After the Orange Juice ended its influential pop reign in the mid-’80s, sonorous Scottish singer/guitarist Edwyn Collins made a couple of false starts at a solo career before finally seeing Hope and Despair — produced and played on by old ally Dennis Bovell (with instrumental assistance from Aztec Camera-man Roddy Frame and others) — through to release in 1989. Between Collins’ handsome conversational voice and skilled, offbeat songcraft (done up tastefully as everything from frisky country rock to downcast pop soul and Bowie bluejean bop), the album is wonderfully engaging, a strong statement from a precursor of many suave/hip crooners to come. As idiosyncratic and unselfconscious as Morrissey but equipped with his own set of emotional bristles, Collins climbs the album’s titular poles in such songs as “You’re Better Than You Know” and “The Beginning of the End.”
Bovell’s absence from Hellbent on Compromise is entirely too noticeable; while the record isn’t strenuously different from the debut, too many keyboards, synthetic drums and the mildly unctuous tone of the bland arrangements unbalance Collins’ precarious stylistic perch and leave the flat outing sounding like something Leonard Cohen was made to do against his better judgment. The songs go on too long; other than “It Might as Well Be You” and “Now That It’s Love,” there are few highlights: even Smokey Robinson’s “My Girl Has Gone” is squandered by filling the track with incongruous Dobro slide guitar.
Collins spent the next few years producing other artists (A House, Vic Godard) and getting together a pair of Orange Juice reissues: Ostrich Churchyard, a collection of demos, and The Heather’s on Fire, a singles retrospective.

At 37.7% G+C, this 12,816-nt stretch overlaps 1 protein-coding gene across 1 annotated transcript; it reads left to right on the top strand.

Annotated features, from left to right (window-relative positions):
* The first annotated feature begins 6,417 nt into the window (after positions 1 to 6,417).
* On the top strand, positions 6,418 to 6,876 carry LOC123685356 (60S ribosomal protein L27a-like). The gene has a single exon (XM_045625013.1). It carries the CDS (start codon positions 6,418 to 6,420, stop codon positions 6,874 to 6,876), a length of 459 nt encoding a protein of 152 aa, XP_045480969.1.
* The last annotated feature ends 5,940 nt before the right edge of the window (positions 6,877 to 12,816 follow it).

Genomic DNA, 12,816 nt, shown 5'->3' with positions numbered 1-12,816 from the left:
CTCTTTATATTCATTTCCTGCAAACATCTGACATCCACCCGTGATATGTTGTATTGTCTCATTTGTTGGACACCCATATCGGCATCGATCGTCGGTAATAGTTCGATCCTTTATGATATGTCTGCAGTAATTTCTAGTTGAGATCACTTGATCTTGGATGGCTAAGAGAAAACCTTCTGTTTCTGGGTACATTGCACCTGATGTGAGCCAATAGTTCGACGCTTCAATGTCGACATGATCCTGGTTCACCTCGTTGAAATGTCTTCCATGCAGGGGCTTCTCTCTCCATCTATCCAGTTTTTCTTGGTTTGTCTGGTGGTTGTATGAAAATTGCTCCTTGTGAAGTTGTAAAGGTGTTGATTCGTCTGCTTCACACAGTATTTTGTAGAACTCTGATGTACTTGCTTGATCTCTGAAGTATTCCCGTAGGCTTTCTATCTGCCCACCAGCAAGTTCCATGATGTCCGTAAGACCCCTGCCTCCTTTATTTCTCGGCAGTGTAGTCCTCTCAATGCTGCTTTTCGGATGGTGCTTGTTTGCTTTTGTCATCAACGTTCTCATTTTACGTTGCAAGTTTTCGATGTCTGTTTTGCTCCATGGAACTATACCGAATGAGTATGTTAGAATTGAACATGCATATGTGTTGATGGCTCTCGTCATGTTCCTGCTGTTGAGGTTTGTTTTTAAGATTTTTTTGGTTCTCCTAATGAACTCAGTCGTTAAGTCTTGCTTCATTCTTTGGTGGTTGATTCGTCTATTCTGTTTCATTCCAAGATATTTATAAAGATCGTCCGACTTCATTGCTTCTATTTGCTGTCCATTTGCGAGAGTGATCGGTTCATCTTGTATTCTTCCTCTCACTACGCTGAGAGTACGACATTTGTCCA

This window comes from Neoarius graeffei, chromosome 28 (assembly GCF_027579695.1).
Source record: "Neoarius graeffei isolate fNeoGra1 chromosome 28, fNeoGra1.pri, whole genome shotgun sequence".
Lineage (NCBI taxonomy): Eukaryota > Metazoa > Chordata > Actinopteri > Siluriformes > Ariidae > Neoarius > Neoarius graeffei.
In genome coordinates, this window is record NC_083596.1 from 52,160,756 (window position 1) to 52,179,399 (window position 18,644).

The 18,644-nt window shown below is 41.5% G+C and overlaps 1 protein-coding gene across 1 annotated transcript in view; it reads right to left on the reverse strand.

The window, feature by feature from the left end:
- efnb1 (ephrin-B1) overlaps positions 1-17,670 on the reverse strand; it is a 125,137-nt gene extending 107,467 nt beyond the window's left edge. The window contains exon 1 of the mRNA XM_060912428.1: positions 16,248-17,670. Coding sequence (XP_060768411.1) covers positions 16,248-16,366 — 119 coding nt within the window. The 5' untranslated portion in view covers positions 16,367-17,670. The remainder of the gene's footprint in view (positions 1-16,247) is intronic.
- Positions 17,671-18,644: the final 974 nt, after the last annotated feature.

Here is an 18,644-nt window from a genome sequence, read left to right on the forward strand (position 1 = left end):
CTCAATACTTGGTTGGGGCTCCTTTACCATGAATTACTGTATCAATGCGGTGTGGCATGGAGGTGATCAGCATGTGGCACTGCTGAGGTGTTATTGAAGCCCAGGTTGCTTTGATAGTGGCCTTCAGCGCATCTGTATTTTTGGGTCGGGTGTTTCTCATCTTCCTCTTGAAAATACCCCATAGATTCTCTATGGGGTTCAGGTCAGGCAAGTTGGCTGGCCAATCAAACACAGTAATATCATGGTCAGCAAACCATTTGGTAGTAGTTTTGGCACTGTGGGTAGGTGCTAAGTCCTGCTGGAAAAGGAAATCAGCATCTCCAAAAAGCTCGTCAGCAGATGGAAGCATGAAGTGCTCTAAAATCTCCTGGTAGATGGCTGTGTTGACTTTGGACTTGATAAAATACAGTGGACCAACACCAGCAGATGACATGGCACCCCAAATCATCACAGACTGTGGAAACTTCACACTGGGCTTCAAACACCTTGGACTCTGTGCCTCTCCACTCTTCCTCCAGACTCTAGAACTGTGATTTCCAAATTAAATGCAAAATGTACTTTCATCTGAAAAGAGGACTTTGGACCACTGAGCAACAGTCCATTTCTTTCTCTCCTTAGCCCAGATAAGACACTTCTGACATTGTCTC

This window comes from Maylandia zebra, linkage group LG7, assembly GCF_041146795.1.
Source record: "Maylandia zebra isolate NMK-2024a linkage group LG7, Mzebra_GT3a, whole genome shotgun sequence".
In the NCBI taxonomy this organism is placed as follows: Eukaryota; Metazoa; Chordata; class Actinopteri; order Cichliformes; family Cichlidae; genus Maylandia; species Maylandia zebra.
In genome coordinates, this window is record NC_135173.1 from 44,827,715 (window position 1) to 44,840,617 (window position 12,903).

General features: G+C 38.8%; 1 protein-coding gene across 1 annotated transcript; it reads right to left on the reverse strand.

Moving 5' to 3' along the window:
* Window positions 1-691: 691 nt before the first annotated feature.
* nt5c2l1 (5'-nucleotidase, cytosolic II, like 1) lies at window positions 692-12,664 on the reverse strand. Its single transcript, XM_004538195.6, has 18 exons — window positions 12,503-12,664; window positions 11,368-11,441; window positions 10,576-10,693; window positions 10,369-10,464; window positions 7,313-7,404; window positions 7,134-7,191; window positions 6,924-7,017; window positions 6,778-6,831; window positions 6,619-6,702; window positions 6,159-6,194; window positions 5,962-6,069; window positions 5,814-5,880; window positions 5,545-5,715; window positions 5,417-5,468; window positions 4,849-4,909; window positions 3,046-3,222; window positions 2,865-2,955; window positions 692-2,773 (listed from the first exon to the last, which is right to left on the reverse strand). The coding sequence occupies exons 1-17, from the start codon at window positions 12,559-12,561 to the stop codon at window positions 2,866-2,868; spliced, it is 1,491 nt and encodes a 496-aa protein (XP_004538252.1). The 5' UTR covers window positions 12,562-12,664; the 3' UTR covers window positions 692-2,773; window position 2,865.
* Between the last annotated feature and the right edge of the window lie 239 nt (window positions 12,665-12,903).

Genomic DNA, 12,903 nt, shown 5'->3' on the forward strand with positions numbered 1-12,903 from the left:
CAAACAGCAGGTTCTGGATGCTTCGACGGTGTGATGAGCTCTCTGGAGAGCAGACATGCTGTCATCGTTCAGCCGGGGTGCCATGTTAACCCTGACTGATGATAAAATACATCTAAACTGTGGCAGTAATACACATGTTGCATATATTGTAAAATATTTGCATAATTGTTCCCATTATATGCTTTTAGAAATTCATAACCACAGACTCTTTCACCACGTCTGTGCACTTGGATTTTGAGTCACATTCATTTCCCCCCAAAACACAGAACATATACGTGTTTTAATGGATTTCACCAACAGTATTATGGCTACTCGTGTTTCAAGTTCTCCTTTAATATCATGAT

Highlighted by “A Girl Like You,” a catchy whiff of retro atmosphere used to primp up two different ’95 films (Empire Records and Never Talk to Strangers), Gorgeous George introduces Collins to America as a smooth operator with a soulful side and a vicious cranky streak. Backed by Sex Pistols drummer Paul Cook and bassist Claire Kenny, Collins uses his composed baritone and diverse guitar sounds to vent bitterly at various buffoons and phonies: musicians in “The Campaign for Real Rock” (“the overrated hit the stage/Overpaid and over here/And their idea of counter-culture’s/Momma’s charge account at Sears”) and “North of Heaven” (“Some mother’s talking ’bout Guns n’ Roses/As if I give a fuck/At best I think they suck/I’m too preoccupied with my memories/Not nonentities”) and whoever the title track is about (“the last of the go-getters…a dandy to the letter/you really should know better”). All this snide condescension would be insufferably pompous or, at the very least, meaningless if the music weren’t styled so ingeniously. “A Girl Like You” employs an Iggy-like croon, wiggly fuzz guitar, a cool vibraphone lick and echoey backing vocals to summon up an incongruous and distinctive lounge-pop groove. “Low Expectations” is a stately folksong, while “If You Could Love Me” beds down in comfy Philly soul. Collins’ skill at conveying specific moods with simple implements is impressive — at times more so than his content — but it’s ultimately Gorgeous George‘s cocky indifference that makes its translucent designs shimmer.